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Contraceptives refer to a group of methods that prevent pregnancy, also known as birth control or contraception.
Over the past several decades, contraceptive options have expanded broadly, and women have access to many choices that our mothers and grandmothers could hardly have imagined.
This affords women the ability to plan better for their families and careers and to take better care of their health than ever before.
This article is a brief overview of the current landscape of contraceptive options.
Different Types and Mechanisms of Contraceptives
Different contraceptives inhibit pregnancy through different mechanisms. Overall, contraceptive methods can be loosely categorized as the following: (1)
1. Hormone-based contraceptives
Hormone-based contraceptives include daily birth control pills, mini pills, weekly patches, monthly or yearly rings, and extended-use injections.
These contraceptives induce hormonal changes that affect your menstrual cycle in a way that prevents the monthly release of egg from the ovaries into the fallopian tube (ovulation). So, there is no egg for the sperm to fertilize that can lead to a pregnancy.
This lack of ovulation will persist so long as you are taking the hormonal contraceptive, which usually has a 90% success rate but can prove even more effective if used correctly.
2. Barrier contraceptives
Barrier contraceptives such as internal condoms for women, external condoms for men, diaphragms, cervical caps, and sponges work by blocking the cervix through which sperms enter the uterus.
Since the sperms can’t reach the egg present inside the uterus, the egg remains unfertilized and pregnancy does not occur. These barrier contraceptives often contain or are used along with spermicides that kill, inactivate, or repel sperm cells.
Most barrier contraceptives can be bought over the counter at any pharmacy without the need for insurance, but diaphragms and cervical caps usually require a prescription.
3. Long-acting reversible contraceptives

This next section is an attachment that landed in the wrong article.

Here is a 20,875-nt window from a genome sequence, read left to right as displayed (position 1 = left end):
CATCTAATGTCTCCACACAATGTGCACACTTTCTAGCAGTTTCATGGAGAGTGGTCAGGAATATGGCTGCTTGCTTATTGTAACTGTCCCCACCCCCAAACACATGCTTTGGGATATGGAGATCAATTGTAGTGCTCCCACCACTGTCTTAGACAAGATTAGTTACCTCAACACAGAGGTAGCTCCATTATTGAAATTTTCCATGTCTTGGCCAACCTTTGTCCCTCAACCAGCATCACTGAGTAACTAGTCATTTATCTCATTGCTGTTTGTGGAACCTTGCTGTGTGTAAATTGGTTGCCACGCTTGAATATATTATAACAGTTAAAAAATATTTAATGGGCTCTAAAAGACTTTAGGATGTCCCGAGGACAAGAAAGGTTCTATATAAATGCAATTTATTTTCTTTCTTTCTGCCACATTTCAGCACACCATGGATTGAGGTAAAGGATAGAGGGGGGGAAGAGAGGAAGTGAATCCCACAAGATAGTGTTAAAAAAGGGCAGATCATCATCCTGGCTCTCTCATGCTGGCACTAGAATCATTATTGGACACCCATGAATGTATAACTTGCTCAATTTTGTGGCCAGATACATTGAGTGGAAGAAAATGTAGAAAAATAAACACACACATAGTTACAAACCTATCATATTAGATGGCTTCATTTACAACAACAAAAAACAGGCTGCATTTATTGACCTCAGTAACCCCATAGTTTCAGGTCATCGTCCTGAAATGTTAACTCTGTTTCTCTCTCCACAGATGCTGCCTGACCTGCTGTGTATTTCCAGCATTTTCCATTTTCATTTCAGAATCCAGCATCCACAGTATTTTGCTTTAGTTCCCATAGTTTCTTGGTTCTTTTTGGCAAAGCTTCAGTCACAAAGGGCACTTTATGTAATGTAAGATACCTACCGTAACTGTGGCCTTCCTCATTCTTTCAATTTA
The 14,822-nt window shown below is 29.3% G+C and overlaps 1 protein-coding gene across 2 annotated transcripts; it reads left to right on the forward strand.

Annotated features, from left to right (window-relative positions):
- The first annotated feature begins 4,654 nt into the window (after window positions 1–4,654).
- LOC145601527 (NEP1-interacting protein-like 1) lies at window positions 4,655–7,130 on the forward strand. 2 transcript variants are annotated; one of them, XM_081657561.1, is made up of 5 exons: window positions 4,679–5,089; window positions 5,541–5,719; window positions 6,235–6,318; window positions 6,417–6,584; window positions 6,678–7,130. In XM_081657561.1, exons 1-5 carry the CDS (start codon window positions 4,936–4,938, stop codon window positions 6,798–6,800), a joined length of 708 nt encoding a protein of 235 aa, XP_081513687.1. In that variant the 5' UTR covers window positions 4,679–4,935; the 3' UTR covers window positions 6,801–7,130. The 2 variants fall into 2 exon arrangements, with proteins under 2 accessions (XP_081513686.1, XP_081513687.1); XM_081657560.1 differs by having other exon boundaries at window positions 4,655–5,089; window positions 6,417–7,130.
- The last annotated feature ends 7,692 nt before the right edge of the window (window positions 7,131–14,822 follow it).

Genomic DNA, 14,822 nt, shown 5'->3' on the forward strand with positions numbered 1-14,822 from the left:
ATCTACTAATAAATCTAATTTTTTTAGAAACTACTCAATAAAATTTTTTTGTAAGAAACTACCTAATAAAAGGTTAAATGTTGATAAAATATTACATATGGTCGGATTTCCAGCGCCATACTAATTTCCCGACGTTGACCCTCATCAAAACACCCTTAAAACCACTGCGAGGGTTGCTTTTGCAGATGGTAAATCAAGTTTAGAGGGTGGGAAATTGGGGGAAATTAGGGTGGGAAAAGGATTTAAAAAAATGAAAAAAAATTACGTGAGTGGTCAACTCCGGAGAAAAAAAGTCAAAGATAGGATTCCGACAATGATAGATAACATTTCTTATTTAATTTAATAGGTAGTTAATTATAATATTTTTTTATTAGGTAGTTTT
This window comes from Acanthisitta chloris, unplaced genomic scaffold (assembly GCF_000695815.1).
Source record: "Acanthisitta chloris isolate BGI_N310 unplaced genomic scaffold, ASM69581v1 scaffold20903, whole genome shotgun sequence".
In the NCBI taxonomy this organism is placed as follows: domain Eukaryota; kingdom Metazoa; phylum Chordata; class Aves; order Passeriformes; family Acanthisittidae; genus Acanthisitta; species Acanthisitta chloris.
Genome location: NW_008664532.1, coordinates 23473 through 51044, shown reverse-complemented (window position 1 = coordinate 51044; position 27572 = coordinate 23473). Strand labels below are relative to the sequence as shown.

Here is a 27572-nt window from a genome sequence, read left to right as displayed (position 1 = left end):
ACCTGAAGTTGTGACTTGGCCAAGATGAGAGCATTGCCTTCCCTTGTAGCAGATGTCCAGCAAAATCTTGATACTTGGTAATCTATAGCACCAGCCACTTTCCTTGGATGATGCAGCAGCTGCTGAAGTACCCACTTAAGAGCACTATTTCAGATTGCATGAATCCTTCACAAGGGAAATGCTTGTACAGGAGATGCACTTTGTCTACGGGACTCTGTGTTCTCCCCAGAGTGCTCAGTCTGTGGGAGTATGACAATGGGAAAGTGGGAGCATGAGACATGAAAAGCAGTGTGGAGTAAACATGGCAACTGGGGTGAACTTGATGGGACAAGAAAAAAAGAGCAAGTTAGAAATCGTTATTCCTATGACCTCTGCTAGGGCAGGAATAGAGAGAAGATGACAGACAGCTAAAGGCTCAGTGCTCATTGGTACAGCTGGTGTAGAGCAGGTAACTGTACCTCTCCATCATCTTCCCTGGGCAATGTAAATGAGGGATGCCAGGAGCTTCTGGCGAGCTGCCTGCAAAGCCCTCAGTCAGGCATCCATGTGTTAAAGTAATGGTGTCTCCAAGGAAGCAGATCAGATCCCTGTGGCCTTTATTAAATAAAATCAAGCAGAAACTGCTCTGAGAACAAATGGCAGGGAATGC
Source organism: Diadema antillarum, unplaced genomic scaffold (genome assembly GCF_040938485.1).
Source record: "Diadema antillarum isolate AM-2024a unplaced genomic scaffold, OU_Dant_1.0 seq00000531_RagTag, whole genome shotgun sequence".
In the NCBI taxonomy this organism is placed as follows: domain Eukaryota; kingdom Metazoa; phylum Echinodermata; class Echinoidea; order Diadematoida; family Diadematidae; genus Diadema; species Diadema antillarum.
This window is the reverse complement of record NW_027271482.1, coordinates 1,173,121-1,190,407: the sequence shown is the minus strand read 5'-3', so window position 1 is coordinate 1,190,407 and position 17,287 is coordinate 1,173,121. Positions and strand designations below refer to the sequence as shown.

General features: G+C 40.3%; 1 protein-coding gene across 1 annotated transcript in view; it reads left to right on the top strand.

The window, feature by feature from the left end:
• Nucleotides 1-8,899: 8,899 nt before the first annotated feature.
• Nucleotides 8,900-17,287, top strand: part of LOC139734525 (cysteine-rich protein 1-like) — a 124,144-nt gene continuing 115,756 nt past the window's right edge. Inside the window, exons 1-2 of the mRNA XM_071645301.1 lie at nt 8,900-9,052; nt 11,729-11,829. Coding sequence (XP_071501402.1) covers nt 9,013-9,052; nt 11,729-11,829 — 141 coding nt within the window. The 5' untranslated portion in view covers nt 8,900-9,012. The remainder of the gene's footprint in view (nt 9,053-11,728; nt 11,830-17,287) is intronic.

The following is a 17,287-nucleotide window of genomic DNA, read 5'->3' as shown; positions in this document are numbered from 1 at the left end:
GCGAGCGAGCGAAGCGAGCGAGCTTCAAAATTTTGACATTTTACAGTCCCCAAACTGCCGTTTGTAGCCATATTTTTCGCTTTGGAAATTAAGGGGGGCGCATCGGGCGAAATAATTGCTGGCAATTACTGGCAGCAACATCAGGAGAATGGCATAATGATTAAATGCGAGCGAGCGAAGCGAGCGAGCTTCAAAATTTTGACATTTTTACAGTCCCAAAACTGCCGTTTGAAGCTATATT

Long-acting reversible contraceptives (LARC) include 3–10-year intrauterine devices (IUDs) and 3-year implants that are inserted into the uterus by a nurse to provide long-term contraception. Many of the IUDs contain progesterone, as does the implant, so they carry some of the same benefits of other hormone-based methods.
IUDs are further classified into hormonal IUDs that contain the hormone progestin (synthetic version of the female hormone called progesterone) or levonorgestrel and nonhormonal IUDs that contain copper.
Like hormonal IUDs, implants also release a low, consistent dose of progestin hormone into the uterus. Progestin works by thickening the mucus lining of the cervix to an extent that sperms cannot pass through it into the uterus. It simultaneously breaks down the inner lining of the uterus (endometrium) so that even if the egg is fertilized, it cannot latch on to the uterus and develop an embryo.
Nonhormonal IUDs are made of copper, which repels sperm cells and thereby inhibits fertilization. LARCs are also known to suppress ovulation.
4. Long-acting nonreversible sterilization
Long-acting nonreversible sterilization or permanent sterilization is available for men and women in the form of vasectomy and tubal ligation, respectively. These methods are highly effective and generally regarded as irreversible, but they are costly.
Vasectomy is typically done in the surgeon’s office, while tubal ligation is done in the OR under general anesthesia.
Sterilization is a one-time contraceptive option available for individuals and couples who are done with childbearing or wish never to conceive.